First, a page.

8. Sociological Aspects of Smart Cities

Smart Cities in India: 

Interrogating Sustainability and Inclusiveness

Track Incharge:

Prof. Arvinder Ansari

JMI, New Delhi

The Government of India launched the Smart Cities Mission on 25 June 2015. The objective of the mission is to promote sustainable and inclusive cities that provide core infrastructure and a decent quality of life to their citizens; a clean and sustainable environment; and the application of “smart” solutions. The three cardinal principles for Smart Cities are: competitiveness, quality of life and sustainability. However the urban form of smart cities, led by business-driven technology and gentrification, has been unconcerned about the issues of class inequality, polarization, social justice and inclusion.

Some even hint that smart cities may turn into social apartheid cities, governed by powerful corporate entities that could override local laws and governments to “keep out” the poor. Smart cities may turn into “special enclaves” that would use prohibitive prices and harsh policing to prevent millions of poor Indians from enjoying the privileges of the improved infrastructure.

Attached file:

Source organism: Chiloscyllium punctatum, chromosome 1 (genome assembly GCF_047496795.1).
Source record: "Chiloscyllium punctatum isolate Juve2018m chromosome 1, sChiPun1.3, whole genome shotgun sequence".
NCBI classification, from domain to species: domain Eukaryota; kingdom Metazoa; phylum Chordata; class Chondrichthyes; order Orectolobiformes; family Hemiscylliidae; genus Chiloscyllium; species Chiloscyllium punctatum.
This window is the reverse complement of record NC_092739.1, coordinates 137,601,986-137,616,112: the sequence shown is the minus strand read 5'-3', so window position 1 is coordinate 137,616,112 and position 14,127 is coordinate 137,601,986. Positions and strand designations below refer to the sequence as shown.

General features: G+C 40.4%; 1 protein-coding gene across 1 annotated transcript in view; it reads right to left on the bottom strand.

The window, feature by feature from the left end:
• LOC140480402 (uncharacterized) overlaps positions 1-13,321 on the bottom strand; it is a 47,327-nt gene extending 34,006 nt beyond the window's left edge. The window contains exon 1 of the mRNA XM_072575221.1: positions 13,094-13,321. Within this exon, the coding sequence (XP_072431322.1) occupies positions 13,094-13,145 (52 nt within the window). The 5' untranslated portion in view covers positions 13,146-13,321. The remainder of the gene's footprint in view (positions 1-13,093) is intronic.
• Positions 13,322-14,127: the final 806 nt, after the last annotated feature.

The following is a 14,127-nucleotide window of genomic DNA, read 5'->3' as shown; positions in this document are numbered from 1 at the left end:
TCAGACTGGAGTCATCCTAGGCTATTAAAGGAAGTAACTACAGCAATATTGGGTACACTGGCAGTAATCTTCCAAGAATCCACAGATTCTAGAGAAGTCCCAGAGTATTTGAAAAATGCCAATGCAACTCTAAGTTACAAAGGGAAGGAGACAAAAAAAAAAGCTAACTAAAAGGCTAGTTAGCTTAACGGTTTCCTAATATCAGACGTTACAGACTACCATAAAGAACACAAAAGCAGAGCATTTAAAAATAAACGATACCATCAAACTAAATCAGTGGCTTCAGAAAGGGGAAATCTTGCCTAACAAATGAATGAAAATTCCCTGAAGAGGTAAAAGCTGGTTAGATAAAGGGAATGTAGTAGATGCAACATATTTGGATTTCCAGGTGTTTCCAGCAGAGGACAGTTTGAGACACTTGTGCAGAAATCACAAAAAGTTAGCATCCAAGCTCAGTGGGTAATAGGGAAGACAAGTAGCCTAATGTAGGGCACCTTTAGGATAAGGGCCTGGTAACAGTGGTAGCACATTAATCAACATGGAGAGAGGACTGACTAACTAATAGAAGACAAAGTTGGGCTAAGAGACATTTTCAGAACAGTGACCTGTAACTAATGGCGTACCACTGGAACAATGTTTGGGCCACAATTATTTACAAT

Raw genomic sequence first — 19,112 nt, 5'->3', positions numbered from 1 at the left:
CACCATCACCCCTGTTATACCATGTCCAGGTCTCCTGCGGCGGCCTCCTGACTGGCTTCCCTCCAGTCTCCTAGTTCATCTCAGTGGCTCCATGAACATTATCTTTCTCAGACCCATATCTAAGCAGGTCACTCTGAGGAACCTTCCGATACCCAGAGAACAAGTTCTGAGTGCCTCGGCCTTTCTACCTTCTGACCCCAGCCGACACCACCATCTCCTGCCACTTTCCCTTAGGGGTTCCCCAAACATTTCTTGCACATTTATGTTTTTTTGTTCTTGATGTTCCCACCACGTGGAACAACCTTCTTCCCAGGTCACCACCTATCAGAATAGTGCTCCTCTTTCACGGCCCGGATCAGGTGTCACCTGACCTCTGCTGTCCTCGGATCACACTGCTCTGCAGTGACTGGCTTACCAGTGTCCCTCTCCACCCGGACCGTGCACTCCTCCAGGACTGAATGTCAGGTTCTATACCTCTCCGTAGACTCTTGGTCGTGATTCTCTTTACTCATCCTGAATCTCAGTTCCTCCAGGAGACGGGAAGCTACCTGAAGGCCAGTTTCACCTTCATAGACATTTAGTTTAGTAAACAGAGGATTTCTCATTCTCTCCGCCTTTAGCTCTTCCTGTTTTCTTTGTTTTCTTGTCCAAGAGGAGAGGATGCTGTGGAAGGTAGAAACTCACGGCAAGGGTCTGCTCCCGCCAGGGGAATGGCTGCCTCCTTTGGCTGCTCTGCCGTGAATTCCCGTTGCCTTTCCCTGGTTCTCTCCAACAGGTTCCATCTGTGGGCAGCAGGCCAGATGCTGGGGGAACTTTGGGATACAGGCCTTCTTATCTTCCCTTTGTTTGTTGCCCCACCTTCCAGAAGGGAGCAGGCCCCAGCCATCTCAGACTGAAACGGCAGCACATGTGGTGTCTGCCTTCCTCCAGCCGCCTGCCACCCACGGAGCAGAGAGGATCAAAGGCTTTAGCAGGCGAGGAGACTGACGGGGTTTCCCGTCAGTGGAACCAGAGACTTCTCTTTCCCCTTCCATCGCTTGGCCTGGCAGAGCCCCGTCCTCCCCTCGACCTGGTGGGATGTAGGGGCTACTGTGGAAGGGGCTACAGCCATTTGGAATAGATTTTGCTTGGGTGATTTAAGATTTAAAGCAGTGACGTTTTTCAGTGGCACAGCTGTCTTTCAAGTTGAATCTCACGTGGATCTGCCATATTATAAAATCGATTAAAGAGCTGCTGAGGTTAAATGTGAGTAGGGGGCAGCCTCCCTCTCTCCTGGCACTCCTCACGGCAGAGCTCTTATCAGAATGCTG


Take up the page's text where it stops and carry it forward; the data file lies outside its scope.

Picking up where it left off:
Looking at cities purely through the lens of technology, in terms of investment destination and knowledge economy, implies a failure to interpret the aspirations and socio-political relations of multiple stakeholders, with competing interests that are engaged in the shaping of Indian cities. 

Sub Tracks:

• Smart city and development disparity.

• Smart city and its impact on informal economy.

• Social exclusion and marginalization. 

• Gender perspective of smart city.

• Smart cities and slums.